• The book uses the "psychic gifts" trope, which I find to be rather tiresome/clichéd, and which I personally believe to be a crutch that authors use to manufacture situations and relationships that would otherwise be unbelievable--or just take longer.
• Seraphina is brave, but it doesn't seem believable that so many people would automatically put their faith in her as a leader, given her personality (see above criticism of "psychic gifts").
• People talk about "princess fatigue"--isn't it time to rethink the prince-as-love-interest as well? Kiggs is an admirable person, but still...
• Goredd's religious system is central to its culture, but seems rather thinly developed. This is perhaps intended to create some suspense for the next book(s), but it does feel either insufficient or deliberately obfuscated at times. (On the other hand, perhaps it only seems so in comparison to the detailed facets of the culture that Hartman has created.)
Dragonsong, Dragonsinger, Dragondrums
Fly By Night
What made me pick it up?
Lovely cover design and a rave Goodreads review from a youth services librarian friend.
Seraphina is a half-dragon. Now, you are probably wondering, how the hell do humans have children with dragons and not know about it (because her father didn't until she was actually born). Well, that's because dragons can change shape. They can appear human.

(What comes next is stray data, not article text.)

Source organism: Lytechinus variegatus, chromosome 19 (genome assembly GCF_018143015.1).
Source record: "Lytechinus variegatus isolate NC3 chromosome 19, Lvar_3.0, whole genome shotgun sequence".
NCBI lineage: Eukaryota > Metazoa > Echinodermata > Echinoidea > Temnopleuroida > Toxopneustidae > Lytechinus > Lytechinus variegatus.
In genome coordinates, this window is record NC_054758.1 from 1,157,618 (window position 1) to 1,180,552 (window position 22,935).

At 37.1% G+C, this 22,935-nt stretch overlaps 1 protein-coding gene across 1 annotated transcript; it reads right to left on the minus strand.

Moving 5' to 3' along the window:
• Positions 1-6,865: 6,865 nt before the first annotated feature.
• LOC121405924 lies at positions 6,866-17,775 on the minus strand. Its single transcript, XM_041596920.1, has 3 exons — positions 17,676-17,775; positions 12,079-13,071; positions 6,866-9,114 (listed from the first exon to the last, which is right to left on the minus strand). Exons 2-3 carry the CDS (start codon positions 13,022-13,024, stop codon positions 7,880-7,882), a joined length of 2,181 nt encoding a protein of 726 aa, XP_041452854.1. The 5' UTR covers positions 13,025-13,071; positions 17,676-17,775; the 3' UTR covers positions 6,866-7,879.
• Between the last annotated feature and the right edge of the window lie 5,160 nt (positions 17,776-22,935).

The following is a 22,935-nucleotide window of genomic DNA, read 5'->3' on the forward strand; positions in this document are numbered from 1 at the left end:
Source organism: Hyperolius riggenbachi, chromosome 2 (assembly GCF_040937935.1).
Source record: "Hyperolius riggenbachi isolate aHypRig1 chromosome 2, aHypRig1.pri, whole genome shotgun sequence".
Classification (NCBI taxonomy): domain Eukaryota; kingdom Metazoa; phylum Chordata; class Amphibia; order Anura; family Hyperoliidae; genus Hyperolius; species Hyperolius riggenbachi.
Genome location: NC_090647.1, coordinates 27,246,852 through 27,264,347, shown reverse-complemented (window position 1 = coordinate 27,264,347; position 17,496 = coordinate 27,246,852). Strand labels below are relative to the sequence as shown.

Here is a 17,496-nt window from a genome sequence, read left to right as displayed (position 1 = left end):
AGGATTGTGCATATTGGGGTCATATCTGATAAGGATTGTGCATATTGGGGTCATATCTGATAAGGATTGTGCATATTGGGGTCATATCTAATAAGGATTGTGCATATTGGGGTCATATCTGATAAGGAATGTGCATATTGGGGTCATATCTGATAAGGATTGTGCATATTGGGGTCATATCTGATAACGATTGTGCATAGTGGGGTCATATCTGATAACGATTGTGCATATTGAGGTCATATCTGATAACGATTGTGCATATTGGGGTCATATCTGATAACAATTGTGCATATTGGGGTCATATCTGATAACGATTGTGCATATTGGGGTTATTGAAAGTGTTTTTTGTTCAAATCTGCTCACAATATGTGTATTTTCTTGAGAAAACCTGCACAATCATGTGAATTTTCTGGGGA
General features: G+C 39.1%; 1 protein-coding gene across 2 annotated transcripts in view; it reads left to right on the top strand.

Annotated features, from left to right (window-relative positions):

And yes, before you ask, Seraphina does have scales, and no, she does not breathe fire. She is a very interesting protagonist, and I loved to see her world through her eyes.
The language of the book was a little confusing, but not in a way that hindered my enjoyment or understanding of what was happening.
Seraphina is a half breed dragon/human. She has scales on her arms and around her torso, and so always wears long clothes so no one will know. She has a "garden" that she has to tend a lot, where she keeps strange creatures and she has to calm them down every so often.
But after seeing someone who looks exactly like one of the people in her garden, she wonders if it is all in her head, or if the people in her garden exist in real life. Then she discovers more secrets and finds out that she, in all her dragon/humanness, is not alone.